If the identification signal is the information specifying that the audio or video signals represent original audio or video signals, it becomes possible to identify the audio or video signals to be original signals or copied signals, or to record copying hysteresis.

The identification signal may also be a maker ID, producer ID, formatter ID, copying management information, such as copy inhibit/permit, or the key information for encryption, instead of being the above-mentioned information specifying whether the signal is an original signal or a copied signal.

Meanwhile, the identification signal, annexed to the audio or video signals, may also be such a signal as compulsorily sets a given domain to “0”s or “1”s, instead of being a statistically represented signal, as described previously. That is, the identification signal compulsorily setting a given domain to “0”s or “1”s, may also be a certain sort of the control signal, or may be used for prescribing and detecting an area containing these “0”s or “1”s.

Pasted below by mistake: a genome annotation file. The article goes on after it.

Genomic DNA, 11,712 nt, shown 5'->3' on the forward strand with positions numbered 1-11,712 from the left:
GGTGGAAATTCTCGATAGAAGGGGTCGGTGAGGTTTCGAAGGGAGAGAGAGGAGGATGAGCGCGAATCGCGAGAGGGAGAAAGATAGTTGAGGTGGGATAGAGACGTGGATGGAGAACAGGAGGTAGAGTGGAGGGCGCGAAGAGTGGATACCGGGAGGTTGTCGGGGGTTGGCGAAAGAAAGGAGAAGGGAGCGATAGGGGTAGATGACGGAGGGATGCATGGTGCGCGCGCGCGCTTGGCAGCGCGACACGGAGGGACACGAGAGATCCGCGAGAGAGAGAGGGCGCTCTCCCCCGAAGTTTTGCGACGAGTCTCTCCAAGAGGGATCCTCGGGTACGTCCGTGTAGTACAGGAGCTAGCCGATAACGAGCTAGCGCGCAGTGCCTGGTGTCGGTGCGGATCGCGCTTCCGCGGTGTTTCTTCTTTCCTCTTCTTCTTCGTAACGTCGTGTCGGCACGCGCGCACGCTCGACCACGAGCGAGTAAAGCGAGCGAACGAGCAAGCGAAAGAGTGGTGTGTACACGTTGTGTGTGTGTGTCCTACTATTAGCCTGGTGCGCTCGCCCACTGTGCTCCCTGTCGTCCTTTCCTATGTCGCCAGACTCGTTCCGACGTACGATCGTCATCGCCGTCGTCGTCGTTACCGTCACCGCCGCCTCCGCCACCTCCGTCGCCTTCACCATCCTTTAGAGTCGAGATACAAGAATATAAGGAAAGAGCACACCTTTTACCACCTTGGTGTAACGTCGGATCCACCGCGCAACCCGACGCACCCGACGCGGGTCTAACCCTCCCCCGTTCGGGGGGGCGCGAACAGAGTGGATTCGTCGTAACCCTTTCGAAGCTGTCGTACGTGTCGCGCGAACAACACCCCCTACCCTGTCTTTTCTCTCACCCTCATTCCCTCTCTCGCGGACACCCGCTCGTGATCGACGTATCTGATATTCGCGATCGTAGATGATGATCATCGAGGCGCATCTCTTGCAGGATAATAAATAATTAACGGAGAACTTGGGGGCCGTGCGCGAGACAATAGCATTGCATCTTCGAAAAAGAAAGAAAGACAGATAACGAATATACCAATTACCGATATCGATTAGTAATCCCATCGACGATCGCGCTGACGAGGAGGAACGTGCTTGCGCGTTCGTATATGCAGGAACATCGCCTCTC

An illustrative structure for realization of the above will now be explained. First, an illustrative structure of appending the identification signal to the video signals is explained.

FIG. 4 shows an illustrative arrangement of a signal recording apparatus for recording video signals, to which the above identification signal has been appended, on an optical disc 12, as a signal record medium (recording, recordable or recorded) of the present invention, and an illustrative arrangement of a signal reproducing apparatus for reproducing video signals, having the appended identification signal, from the optical disc 12.

To a terminal 1 of the signal recording apparatus is fed an analog video signal, which is then converted by an analog-to-digital converter 2 into digital video signals and thence supplied to an identification signal appendage circuit 3. To a terminal 28 can be sent a digital video signal. When the digital video signal is supplied to the terminal 28, it is sent to the identification signal appendage circuit 3.

The identification signal appendage circuit 3 appends the above-mentioned identification signal to the LSB of the eight bits of the luminance signals, as previously explained, under control by the CPU 11.

The digital video signal, to which the identification signal has now been appended, is sent to an encoding circuit 4. The encoding circuit 4 encodes the digital video signal in accordance with the MPEG2 standard proposed by the MPEG (Moving Picture Image Coding Experts Group). The resulting encoded signal is sent to a sector forming circuit 5.